The Fast and The Furious movies, or Make Cars Go Fast Now

I had somewhat of a surprise this week, due to the sudden arrival of what appeared to be the transforming car/spaceship from The Last Starfighter in the mothership's shuttlebay.

The ship landed and transformed into an unnecessarily neon-coloured car with an over-sized engine poking out from a hole in the bonnet and Gort hopped out of the driver's door. In response to my quizzical stare, Gort explained that he had purchased the vehicle with his annual bonus as an investment. He planned to use the spacecar's nuclear fusion engine to win illegal drag races against unsuspecting human drivers down on Earth.

It was this moment when New Empress magazine's editor, Helen Cox climbed out of the passenger-side door wearing a bikini and carrying a large piece of card with "Lap 1" written on it. I slowly turned to Gort and said: "You've been watching The Fast and The Furious again, haven't you?"

The Fast and The Furious series is a huge money spinner and has a cult of fans, but they have been almost unanimously critically-panned, so are they any good? Let's take a look at each movie:

The Fast and The Furious

The film that started it all is clearly a movie designed to appeal to the lowest common denominator: fast cars, shoot outs, criminal endeavours, undercover cops, tough guys, hot girls, it has it all. but the quality still shines through. It's cheesy as hell, but the cast are top notch; we know Diesel, Rodriguez and Brewster can bring it, but Walker, despite being strictly B-list, fits the role perfectly. The plot twists and turns, and though clearly improbable, actually makes sense. This is one of those rare movies that elevates exploitation cinema to the level of artistry and it fully deserves its success.

Verdict: Classic

2 Fast 2 Furious

On the one hand, the plot to this sequel makes bugger-all sense and it's nowhere near as good as the first one. Name and actor aside, it's hard to tell whether Walker is actually supposed to be the same character. He's gone from a conflicted undercover cop to a criminal renegade forced into undercover work to save his neck with the flimsiest of rationales. On the plus side, we've now got Eva Mendes and Devon Aoki in bikinis, grizzly and inventive rat torture, ejector seats, electric car harpoons, Italian Job-style heists and jumping cars onto boats. This is The Fast and The Furious does James Bond and it's a plethora of great setpieces with a good cast; you can't complain.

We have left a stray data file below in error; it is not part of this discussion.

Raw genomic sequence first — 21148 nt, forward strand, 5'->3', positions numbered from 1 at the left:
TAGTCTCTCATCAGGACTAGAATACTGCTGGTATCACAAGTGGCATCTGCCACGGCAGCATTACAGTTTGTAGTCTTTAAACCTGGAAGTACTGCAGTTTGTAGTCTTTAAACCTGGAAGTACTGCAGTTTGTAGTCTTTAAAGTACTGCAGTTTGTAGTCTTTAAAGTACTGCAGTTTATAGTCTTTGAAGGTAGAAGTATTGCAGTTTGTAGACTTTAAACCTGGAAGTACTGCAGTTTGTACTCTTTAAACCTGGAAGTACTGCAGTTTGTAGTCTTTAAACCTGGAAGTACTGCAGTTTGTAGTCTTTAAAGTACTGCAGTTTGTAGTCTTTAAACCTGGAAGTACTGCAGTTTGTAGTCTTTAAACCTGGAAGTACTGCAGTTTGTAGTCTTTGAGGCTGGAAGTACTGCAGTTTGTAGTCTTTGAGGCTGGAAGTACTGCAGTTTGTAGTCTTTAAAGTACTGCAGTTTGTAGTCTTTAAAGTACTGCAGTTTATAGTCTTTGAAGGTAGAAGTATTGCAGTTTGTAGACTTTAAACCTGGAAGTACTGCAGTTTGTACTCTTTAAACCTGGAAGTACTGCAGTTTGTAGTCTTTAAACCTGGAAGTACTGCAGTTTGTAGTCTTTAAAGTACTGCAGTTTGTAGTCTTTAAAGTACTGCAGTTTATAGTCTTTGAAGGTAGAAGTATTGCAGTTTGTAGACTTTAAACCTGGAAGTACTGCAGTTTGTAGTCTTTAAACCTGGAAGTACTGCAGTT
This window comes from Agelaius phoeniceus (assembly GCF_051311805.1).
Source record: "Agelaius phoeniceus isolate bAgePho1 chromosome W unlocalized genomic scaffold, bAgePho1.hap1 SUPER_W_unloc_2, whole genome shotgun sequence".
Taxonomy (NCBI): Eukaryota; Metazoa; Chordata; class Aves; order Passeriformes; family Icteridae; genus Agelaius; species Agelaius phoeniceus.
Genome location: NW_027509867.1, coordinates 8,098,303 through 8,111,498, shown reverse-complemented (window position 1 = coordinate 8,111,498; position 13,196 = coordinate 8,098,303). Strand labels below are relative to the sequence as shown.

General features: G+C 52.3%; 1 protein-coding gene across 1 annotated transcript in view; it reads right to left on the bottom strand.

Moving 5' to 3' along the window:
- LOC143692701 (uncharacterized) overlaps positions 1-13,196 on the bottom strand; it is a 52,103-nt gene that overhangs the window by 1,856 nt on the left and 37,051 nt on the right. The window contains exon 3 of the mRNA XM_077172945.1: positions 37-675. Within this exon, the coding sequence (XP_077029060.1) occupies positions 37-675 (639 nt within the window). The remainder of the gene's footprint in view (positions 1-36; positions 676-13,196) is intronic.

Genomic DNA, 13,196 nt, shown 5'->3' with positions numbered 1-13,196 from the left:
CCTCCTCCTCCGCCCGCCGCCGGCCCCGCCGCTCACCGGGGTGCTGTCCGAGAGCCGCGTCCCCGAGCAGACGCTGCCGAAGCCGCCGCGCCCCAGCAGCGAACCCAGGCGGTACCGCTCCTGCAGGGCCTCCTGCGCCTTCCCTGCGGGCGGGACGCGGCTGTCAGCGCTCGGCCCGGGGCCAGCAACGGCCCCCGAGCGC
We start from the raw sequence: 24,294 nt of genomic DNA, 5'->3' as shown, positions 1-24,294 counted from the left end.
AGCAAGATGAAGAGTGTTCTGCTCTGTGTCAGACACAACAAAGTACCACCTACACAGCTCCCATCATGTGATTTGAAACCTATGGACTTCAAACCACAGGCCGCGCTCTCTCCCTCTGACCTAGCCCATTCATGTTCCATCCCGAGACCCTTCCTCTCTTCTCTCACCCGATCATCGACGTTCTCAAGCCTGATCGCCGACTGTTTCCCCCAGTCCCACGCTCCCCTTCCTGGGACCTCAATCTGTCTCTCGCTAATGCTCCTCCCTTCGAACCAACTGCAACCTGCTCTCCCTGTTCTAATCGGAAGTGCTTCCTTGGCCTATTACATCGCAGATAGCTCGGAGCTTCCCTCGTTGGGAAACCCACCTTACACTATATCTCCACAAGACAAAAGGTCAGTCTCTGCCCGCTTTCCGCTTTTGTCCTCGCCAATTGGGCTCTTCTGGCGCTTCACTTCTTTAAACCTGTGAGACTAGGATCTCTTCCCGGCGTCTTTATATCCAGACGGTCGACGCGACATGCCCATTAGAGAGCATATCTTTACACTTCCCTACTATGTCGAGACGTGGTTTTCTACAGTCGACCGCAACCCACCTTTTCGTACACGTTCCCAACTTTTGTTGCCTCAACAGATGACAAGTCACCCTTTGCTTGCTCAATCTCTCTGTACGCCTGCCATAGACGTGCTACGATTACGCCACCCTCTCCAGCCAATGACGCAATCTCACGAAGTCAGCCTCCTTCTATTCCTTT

Verdict: Better than you remember

The Fast and The Furious: Tokyo Drift

This next movie, from the thereon mainstay series director Justin Lin, ditched the cast and the plot and started fresh, theming the new direction around "drifting" cars - extended skidding around corners. Taking advantage of the Tokyo setting, the film opens strongly and the first time we saw it, we were excited. However, we were interrupted by an attack from the dreaded Black Dog Armada. When we finally got chance to watch it again, we were disappointed to find the quality plummeted almost from where we stopped watching. The high-school-sports movie feel of the opening was replaced with Yakuza shenanigans. This was reflected in the takings, with this being the only film in the series to make a loss in the States and they stuck to the formula from here on in. A third watch, however, reveals that the movie still has entertaining points, especially since it's the only one of the films that actually ends with a race!

Verdict: Better than you remember

Fast & Furious

Going straight back to the tried and trusted formula, Fast and Furious brought back the entire cast of the original movie and the winning formula, though kept a few references to Tokyo Drift so it wasn't a complete whitewash. Good old Walker is back to being a cop again; he's become an FBI agent now, as you do. By the end, though, he's back to being a criminal; he really needs to take some career advice... Anyhow, this film is one big, silly action movie, with some fantastic setpieces, but it's actually very light on actual car racing. The first movie managed to squeeze in plenty of gearhead fun with the crime thrills; and it is that reason alone that the original is better, because this is one holy hell of a rollercoaster.

Verdict: Classic

Fast Five

Taking up the plot from the exact minute where the fourth outing ends, this is yet more of the same. It's crime thriller-heavy and car chase-light, but who cares when it's this much fun! This is a big-budget heist movie full of gleeful hilarity. Lin's mission is to give you exactly what you want to see: big car chases, big stunts, big shootouts, tense heists, self-referential humour, endless BAMF posturing, all the characters you want to show up and Vin Diesel vs The Rock in a fist fight! This is just a big ball of dumb fun and we love it.

Verdict: Classic 


Torque, made by the same production team behind F&F, is basically just F&F with bikes instead of cars, only it's even better than all the F&F films combined. Check out our review from a few years back.

Verdict: Classic

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